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Bar News - April 15, 2011

Advocacy for Children – Courts Hit Hard in Budget

Among the casualties in the deeply cut 2012-13 state budget are services for children in the courts.

More than $7 million in funding from the Department of Children, Youth & Families for Children in Need of Services (CHINs) was cut from the House-passed budget. Children who are subject to CHINs petitions are entitled to representation.

Also cut from the House version of the budget was the principal source of funding for guardians ad litem (GALs) in marital cases.

Family Division Administrative Judge Edwin Kelly says the courts will soon stop appointing guardians ad litem in divorce cases for low-income couples because the funding appears doomed. Since the funding cut would take place effective with the new fiscal year, it is unclear how or whether currently appointed guardians will be paid when the money is gone.

The GAL fund, which funds guardian ad litem work for indigent clients – and represents the majority of GAL activity in the courts – was drastically cut in the Governor’s proposed budget and in the version passed by the House. All that remains in the fund is $500,000 for each of the two fiscal years that will cover only statutorily obligated appointments. That amount is far less than the nearly $2 million spent on the GAL fund this year and last year.

(The fund actually is an advance fund. The Office of Cost Containment seeks to recover the fees spent from the fund for GAL fees from litigants and it recovers about one-fourth of the total.)

The remaining amount in the proposed appropriation for 2012-13 for the GAL Fund, reports Nina Gardner, executive director of the NH Judicial Council, will be used only for GAL appointments for statutorily required cases – guardianship of minors and adults and termination of parental rights cases (where the state is the moving party). While funding for family law mediation for indigent litigants was originally cut, it appears that funding for mediation is now contained in the Judicial Branch budget.

These funding decisions must still be approved by the NH Senate and ultimately agreed to by both legislative chambers in a committee of conference, and then signed by the governor.

The loss of GALs in divorce cases alarms many family law attorneys who lament the loss of professionals who are in court to serve as impartial advocates for children. NHBA President Marilyn Billings McNamara said the loss of the GALs will make many contested divorces last longer and will erode the quality of justice. She pointed out that marital masters and judges rely on GALs to serve as "eyes and ears" of the court in investigating the circumstances of the lives of the children caught in the middle of a divorce. In many cases, with two self-represented parties, the only lawyer in the room will be the marital master.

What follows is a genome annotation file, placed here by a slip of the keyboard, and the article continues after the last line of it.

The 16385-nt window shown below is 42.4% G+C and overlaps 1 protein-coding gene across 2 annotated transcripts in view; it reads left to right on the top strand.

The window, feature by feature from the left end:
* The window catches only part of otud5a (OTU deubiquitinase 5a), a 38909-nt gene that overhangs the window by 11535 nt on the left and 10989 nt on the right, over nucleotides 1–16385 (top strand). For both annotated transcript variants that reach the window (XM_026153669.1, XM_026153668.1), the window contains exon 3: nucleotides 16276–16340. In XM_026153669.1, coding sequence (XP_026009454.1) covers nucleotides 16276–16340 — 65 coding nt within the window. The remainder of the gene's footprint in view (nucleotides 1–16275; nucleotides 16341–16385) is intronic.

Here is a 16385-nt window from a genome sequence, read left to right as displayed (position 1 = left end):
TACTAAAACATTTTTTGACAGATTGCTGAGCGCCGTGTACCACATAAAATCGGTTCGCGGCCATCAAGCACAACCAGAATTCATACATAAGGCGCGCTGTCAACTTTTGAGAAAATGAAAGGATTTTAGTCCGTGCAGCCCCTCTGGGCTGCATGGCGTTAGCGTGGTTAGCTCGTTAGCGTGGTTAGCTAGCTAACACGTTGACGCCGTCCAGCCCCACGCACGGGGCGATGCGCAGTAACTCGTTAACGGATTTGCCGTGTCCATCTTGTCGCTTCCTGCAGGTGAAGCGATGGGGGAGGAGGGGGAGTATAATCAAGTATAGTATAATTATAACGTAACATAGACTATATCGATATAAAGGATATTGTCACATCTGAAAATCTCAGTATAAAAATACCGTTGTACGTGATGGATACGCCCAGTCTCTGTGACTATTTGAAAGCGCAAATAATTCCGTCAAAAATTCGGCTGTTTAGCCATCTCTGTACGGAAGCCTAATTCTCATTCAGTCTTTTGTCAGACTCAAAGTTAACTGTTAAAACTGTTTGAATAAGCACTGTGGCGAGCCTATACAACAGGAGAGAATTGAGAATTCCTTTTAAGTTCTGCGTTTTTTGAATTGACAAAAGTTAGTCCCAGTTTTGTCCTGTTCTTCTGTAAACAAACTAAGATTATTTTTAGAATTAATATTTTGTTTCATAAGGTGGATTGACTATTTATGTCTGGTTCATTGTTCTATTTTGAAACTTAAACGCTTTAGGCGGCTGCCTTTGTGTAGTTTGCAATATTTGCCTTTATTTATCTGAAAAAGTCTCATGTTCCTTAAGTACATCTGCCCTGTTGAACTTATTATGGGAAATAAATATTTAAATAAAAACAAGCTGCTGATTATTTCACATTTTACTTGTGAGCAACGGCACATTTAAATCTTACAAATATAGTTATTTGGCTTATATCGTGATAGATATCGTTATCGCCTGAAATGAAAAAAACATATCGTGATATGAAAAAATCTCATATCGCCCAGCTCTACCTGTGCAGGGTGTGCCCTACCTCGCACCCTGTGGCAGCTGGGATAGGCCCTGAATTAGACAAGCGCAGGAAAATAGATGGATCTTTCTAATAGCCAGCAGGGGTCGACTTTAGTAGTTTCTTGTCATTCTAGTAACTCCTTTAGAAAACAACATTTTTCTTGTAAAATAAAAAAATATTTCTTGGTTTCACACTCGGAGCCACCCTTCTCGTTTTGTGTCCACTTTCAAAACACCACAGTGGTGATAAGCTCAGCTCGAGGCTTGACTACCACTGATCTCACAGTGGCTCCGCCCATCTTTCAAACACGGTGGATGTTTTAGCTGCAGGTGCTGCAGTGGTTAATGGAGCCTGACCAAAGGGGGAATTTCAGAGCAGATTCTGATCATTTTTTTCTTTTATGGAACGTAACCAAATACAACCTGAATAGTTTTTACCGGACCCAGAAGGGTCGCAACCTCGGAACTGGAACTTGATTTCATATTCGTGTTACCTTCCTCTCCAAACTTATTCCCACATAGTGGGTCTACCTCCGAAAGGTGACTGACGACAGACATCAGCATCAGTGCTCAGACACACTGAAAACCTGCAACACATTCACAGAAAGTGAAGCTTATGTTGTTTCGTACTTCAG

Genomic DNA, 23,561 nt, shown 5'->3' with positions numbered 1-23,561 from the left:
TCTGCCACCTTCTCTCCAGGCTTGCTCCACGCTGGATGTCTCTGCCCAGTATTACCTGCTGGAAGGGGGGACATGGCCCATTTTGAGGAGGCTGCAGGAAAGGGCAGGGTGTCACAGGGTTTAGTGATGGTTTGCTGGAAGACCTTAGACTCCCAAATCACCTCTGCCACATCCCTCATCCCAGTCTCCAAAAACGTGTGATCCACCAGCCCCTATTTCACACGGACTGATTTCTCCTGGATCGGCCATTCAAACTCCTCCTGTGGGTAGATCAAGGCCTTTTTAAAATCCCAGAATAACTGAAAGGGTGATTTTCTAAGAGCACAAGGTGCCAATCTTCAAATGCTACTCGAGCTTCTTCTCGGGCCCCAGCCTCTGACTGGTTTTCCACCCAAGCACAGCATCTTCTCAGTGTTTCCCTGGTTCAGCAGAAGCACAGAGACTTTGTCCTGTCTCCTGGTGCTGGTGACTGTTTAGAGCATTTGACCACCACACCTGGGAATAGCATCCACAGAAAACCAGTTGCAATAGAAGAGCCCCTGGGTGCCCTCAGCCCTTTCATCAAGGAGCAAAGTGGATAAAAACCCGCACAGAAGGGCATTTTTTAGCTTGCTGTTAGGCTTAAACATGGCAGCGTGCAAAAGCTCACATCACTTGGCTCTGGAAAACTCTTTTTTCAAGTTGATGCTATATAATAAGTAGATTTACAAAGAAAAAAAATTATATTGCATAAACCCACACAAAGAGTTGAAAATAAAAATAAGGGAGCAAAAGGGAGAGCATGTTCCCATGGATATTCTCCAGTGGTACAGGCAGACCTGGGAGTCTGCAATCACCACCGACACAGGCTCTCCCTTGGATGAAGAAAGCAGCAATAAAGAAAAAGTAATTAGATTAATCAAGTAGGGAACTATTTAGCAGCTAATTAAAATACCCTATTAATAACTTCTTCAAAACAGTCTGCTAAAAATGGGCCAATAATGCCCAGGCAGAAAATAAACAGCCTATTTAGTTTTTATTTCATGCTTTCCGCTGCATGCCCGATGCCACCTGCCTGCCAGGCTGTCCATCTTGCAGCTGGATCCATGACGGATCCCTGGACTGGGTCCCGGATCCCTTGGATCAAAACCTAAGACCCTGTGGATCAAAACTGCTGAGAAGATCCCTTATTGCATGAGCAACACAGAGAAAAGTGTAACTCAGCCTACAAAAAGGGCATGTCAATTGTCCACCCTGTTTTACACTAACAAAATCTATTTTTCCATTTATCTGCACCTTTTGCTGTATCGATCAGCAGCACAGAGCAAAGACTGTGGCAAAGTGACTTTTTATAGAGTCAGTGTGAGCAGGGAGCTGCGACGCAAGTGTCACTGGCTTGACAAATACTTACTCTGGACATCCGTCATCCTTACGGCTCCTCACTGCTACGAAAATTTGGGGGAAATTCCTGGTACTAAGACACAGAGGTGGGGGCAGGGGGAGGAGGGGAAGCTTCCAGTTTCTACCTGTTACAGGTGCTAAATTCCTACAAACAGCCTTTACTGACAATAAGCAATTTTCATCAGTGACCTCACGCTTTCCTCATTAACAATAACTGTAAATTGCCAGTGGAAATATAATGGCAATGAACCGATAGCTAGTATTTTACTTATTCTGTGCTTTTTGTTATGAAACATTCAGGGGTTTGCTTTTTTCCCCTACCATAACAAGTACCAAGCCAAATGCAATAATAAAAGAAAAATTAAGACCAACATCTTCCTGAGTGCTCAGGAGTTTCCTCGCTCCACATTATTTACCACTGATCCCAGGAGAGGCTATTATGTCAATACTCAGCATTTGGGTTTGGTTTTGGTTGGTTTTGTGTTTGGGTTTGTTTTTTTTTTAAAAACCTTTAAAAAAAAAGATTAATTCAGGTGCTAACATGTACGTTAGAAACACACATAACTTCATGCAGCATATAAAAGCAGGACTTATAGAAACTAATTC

"I understand the implications," of eliminating GALs from family law cases, said Gardner. The Judicial Council extensively discussed GAL funding and its other responsibilities when preparing its budget request. "There were very tough decisions that had to be made. The Council looked at it and decided that we had to follow priorities in cutting our budget. We had to look at what was constitutionally and statutorily required and what programs we could not fund within the parameters given to the agency by the Governor’s guidelines. It decided that it was not necessarily the state’s job to play a role in someone’s divorce."

Gardner agreed that the absence of GALs in divorce cases may prolong litigation and make the job of masters more difficult. Gardner also noted that the GAL fund budget line is an item that is beyond the control of the Judicial Council. Although there is a set fee for GAL work, motions to exceed are often granted by judges and this has raised costs.

Each year, Gardner said, she has had to draw a Governor’s warrant from funds otherwise not appropriated to increase the original appropriation for the GAL fund to cover spending on GALs ordered by the courts. This does not have the effect of increasing the budget line and as result is an off-the-budget item. In the current fiscal year, $800,000 was appropriated and in fiscal year 2010 a warrant for $1,061,000 was needed to cover the additional GAL fees. Based on the current level of expenditures, the amount is expected to be far greater this year.

Katherine Stearns, a New London lawyer and certified GAL, testified against the elimination of the GAL fund. She told legislators, "Not having a guardian ad litem when families are in crisis is going to be devastating to children. Although you may hear concerns with GALs, I can assure you these are a small number of legitimate complaints (as with any profession)."

Another family law attorney, Kysa Crusco of Manchester, writing in her "New Hampshire Family Law Blog," cited three ways she sees that eliminating the GAL Fund will result in more costs and more harm for families: more referrals by courts to the Division of Children, Youth and Families for investigations; more time expended by the court reviewing evidence submitted by litigants and hearing testimony in contested hearings; fewer settlements means more trials and greater delays in hearing matters.

Both Stearns and Crusco said more effort should be made to collect reimbursements to the GAL Fund, thus reducing the overall cost while retaining GALs in the courts.

On April 14, the Senate Finance Committee will be holding hearings on budgets for the NH Judicial Council (where the GAL fund is located) as well as the judicial branch, and some elements of these funding issues may be addressed.

Supreme Court Rule 42(9) requires all NH admitted attorneys to notify the Bar Association of any address change, home or office.

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